Characterization of Epibenthic and Demersal Megafauan at Mississippi Canyon 252 Following the Deepwater Horizon Oil Spill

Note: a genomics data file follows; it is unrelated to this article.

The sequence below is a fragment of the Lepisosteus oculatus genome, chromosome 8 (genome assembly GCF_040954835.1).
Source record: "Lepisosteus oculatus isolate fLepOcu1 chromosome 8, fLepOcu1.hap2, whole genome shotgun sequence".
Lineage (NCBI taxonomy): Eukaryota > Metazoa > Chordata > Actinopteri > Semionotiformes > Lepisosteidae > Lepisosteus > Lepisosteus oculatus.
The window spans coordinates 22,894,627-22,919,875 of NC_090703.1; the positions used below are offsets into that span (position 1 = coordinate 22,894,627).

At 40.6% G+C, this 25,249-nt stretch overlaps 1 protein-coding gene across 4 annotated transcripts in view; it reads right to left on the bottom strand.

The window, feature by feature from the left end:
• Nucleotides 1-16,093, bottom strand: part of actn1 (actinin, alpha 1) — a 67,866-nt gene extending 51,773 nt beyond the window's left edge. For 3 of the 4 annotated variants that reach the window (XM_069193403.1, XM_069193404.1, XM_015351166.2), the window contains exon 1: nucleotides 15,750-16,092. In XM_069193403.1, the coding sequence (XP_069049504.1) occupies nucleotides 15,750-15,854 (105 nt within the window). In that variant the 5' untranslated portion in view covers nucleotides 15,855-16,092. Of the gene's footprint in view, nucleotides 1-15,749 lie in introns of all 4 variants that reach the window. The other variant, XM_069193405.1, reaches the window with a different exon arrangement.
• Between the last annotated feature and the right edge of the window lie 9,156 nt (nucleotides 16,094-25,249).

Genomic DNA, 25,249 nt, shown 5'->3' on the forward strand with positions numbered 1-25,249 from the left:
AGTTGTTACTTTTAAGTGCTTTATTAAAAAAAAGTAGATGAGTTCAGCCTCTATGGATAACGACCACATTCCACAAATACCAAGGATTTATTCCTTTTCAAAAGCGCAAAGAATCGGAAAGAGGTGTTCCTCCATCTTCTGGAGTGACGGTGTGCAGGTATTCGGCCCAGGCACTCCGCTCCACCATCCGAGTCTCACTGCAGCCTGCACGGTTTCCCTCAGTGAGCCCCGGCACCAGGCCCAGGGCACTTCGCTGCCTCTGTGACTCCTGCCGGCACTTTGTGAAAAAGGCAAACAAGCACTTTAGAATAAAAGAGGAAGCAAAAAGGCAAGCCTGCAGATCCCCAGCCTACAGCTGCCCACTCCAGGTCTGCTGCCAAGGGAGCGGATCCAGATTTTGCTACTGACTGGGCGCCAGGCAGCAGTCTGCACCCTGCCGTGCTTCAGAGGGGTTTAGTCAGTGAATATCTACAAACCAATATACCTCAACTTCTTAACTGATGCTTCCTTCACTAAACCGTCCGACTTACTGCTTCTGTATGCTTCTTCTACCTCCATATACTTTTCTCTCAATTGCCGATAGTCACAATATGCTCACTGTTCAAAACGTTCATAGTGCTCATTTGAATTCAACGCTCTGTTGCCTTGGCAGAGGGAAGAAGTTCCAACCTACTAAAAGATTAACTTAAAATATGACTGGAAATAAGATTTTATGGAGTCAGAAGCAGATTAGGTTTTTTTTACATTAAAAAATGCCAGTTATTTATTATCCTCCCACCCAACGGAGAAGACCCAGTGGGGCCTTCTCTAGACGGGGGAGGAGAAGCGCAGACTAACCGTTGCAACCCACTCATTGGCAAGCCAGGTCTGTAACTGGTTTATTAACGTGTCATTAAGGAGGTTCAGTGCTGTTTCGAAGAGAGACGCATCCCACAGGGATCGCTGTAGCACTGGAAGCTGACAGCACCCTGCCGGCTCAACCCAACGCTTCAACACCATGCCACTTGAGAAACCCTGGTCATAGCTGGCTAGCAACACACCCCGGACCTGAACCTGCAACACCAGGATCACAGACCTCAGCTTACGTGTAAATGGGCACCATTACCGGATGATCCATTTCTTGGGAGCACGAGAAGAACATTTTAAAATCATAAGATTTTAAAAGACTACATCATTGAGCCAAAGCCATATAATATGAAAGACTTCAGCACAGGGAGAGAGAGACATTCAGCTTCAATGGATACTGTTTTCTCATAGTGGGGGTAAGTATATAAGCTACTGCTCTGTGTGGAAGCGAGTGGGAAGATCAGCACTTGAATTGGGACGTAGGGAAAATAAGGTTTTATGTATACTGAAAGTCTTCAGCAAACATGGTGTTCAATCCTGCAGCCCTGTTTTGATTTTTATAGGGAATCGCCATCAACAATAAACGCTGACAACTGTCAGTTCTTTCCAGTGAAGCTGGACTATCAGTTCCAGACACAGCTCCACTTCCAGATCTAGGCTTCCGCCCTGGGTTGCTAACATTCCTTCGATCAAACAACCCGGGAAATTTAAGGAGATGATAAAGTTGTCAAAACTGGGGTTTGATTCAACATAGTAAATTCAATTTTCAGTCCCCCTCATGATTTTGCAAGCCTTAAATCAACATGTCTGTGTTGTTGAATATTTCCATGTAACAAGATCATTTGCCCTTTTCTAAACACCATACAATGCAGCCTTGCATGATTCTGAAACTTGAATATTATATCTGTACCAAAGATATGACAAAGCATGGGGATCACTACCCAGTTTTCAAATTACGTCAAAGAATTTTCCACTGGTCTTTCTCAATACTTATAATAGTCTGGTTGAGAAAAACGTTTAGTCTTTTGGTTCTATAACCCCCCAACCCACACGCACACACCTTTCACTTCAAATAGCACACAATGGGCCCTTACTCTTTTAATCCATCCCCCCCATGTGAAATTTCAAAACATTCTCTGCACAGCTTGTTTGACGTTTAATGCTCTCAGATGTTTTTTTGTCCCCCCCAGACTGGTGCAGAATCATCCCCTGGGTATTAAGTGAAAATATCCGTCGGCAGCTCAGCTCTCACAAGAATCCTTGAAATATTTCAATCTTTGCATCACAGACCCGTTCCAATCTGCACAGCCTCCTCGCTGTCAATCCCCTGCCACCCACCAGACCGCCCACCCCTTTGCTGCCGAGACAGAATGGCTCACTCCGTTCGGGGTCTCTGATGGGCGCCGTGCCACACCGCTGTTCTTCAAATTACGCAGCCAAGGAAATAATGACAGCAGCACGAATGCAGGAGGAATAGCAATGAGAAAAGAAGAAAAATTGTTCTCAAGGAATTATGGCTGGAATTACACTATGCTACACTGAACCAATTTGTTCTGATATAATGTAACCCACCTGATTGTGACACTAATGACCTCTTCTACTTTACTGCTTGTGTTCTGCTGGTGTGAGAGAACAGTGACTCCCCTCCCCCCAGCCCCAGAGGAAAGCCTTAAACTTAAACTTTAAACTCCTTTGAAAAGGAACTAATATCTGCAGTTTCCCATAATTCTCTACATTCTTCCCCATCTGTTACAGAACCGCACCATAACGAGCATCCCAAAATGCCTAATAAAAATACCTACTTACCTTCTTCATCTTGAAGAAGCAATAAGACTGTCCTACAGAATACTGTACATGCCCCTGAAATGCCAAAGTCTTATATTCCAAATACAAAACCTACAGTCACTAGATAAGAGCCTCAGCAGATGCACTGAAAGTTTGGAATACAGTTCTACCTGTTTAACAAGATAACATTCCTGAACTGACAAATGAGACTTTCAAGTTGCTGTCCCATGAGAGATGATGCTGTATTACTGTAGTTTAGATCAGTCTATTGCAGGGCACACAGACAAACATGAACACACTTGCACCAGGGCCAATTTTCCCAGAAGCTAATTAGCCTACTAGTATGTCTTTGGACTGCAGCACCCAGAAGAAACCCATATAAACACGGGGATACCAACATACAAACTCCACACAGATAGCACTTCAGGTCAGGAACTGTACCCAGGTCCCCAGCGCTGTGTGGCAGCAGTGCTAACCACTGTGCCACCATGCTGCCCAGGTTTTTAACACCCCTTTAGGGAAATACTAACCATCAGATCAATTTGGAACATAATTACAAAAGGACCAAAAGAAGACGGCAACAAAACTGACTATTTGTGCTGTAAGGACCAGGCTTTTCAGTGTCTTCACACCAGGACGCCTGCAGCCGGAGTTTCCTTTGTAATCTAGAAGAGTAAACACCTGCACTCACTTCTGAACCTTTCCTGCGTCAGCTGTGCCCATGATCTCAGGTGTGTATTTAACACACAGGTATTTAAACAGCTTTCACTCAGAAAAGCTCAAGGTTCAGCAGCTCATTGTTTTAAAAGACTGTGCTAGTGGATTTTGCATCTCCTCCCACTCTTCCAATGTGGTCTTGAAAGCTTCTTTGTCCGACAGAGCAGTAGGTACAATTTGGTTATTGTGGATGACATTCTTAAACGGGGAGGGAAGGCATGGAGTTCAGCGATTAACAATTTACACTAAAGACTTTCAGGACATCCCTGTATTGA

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    Increased demand for new sources of oil and gas has resulted in an expansion of drilling into deeper waters. With this exploratory drilling come increased risks, which were realized on April 20, 2010 when the blow out preventer on the Macondo Well failed, resulting in the release of a large quantity of oil and gas into the Northern Gulf of Mexico from a bathypelagic source. This unprecedented environmental disaster was coined the Deepwater Horizon Oil Spill by the popular news media. In the months that followed the spill, the lack of knowledge about the pre-spill condition of deep-sea communities in this area of the Gulf of Mexico became apparent. This made it difficult to determine the effects of the spill on deep-water megafauna. The objective of this study was to characterize the epibenthic and demersal megafaunal community immediately following and one year after the spill. Remotely operated vehicles conducted a series of video surveys over an extended time series (11 surveys Aug 4 – Nov 1, 2010) of a site located 750 m to the Southwest of the Macondo Well and at five additional study sites during August and September 2010: 2000m north, west, south, and east, and 500m north of the Macondo well. The 750 m Southwest site was revisited in July of 2011 to determine what, if any, changes had occurred in the deep-water megafaunal community. These study sites were dominated by demersal fishes and mobile benthic invertebrates both in 2010 and 2011. The results indicate both diversity and densities of organisms declined over time in 2010, while densities appeared to increase in 2011 to levels similar to those observed immediately following the spill. The presence of carcasses of pyrosomes, salps, and crabs in 2010 indicated some short-term or acute mortality following the spill. It is hoped that these data will be used as a post-spill baseline against which future surveys of diversity and abundance of deep-water megafauna can be compared